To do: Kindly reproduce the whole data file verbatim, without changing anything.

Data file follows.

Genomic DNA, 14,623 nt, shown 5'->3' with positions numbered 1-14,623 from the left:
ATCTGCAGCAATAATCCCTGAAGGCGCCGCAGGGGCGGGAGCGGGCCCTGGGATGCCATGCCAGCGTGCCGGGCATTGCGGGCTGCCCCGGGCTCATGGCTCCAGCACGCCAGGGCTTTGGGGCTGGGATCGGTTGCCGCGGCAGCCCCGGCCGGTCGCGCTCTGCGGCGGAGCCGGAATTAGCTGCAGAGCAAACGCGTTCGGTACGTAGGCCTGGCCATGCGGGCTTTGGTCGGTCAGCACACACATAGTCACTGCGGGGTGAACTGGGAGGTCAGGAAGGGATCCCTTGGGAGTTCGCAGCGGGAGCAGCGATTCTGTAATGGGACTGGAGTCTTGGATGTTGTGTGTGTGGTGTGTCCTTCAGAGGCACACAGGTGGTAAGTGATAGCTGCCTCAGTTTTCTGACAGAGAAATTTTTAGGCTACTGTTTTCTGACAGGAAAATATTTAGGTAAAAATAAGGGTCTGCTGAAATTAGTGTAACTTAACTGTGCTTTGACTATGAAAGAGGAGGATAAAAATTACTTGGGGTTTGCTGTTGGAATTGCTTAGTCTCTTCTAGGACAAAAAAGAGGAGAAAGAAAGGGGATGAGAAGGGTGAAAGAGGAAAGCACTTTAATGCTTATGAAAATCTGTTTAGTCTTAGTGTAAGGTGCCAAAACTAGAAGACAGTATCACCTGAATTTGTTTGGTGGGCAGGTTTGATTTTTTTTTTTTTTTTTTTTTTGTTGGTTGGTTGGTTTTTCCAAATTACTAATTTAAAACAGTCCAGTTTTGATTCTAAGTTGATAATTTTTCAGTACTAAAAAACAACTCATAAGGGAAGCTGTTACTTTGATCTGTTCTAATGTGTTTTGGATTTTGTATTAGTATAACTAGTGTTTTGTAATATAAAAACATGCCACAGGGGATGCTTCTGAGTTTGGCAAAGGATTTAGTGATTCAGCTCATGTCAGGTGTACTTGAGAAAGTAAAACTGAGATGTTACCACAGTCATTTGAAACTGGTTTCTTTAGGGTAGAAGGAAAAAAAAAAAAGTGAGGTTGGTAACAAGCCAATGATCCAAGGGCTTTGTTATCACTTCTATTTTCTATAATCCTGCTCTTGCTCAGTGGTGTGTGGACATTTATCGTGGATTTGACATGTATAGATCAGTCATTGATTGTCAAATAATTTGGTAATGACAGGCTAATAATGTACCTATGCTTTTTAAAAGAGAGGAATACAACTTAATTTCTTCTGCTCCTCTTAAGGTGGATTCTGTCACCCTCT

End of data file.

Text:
Genomic DNA, 14,623 nt, shown 5'->3' with positions numbered 1-14,623 from the left:
ATCTGCAGCAATAATCCCTGAAGGCGCCGCAGGGGCGGGAGCGGGCCCTGGGATGCCATGCCAGCGTGCCGGGCATTGCGGGCTGCCCCGGGCTCATGGCTCCAGCACGCCAGGGCTTTGGGGCTGGGATCGGTTGCCGCGGCAGCCCCGGCCGGTCGCGCTCTGCGGCGGAGCCGGAATTAGCTGCAGAGCAAACGCGTTCGGTACGTAGGCCTGGCCATGCGGGCTTTGGTCGGTCAGCACACACATAGTCACTGCGGGGTGAACTGGGAGGTCAGGAAGGGATCCCTTGGGAGTTCGCAGCGGGAGCAGCGATTCTGTAATGGGACTGGAGTCTTGGATGTTGTGTGTGTGGTGTGTCCTTCAGAGGCACACAGGTGGTAAGTGATAGCTGCCTCAGTTTTCTGACAGAGAAATTTTTAGGCTACTGTTTTCTGACAGGAAAATATTTAGGTAAAAATAAGGGTCTGCTGAAATTAGTGTAACTTAACTGTGCTTTGACTATGAAAGAGGAGGATAAAAATTACTTGGGGTTTGCTGTTGGAATTGCTTAGTCTCTTCTAGGACAAAAAAGAGGAGAAAGAAAGGGGATGAGAAGGGTGAAAGAGGAAAGCACTTTAATGCTTATGAAAATCTGTTTAGTCTTAGTGTAAGGTGCCAAAACTAGAAGACAGTATCACCTGAATTTGTTTGGTGGGCAGGTTTGATTTTTTTTTTTTTTTTTTTTTTGTTGGTTGGTTGGTTTTTCCAAATTACTAATTTAAAACAGTCCAGTTTTGATTCTAAGTTGATAATTTTTCAGTACTAAAAAACAACTCATAAGGGAAGCTGTTACTTTGATCTGTTCTAATGTGTTTTGGATTTTGTATTAGTATAACTAGTGTTTTGTAATATAAAAACATGCCACAGGGGATGCTTCTGAGTTTGGCAAAGGATTTAGTGATTCAGCTCATGTCAGGTGTACTTGAGAAAGTAAAACTGAGATGTTACCACAGTCATTTGAAACTGGTTTCTTTAGGGTAGAAGGAAAAAAAAAAAAGTGAGGTTGGTAACAAGCCAATGATCCAAGGGCTTTGTTATCACTTCTATTTTCTATAATCCTGCTCTTGCTCAGTGGTGTGTGGACATTTATCGTGGATTTGACATGTATAGATCAGTCATTGATTGTCAAATAATTTGGTAATGACAGGCTAATAATGTACCTATGCTTTTTAAAAGAGAGGAATACAACTTAATTTCTTCTGCTCCTCTTAAGGTGGATTCTGTCACCCTCT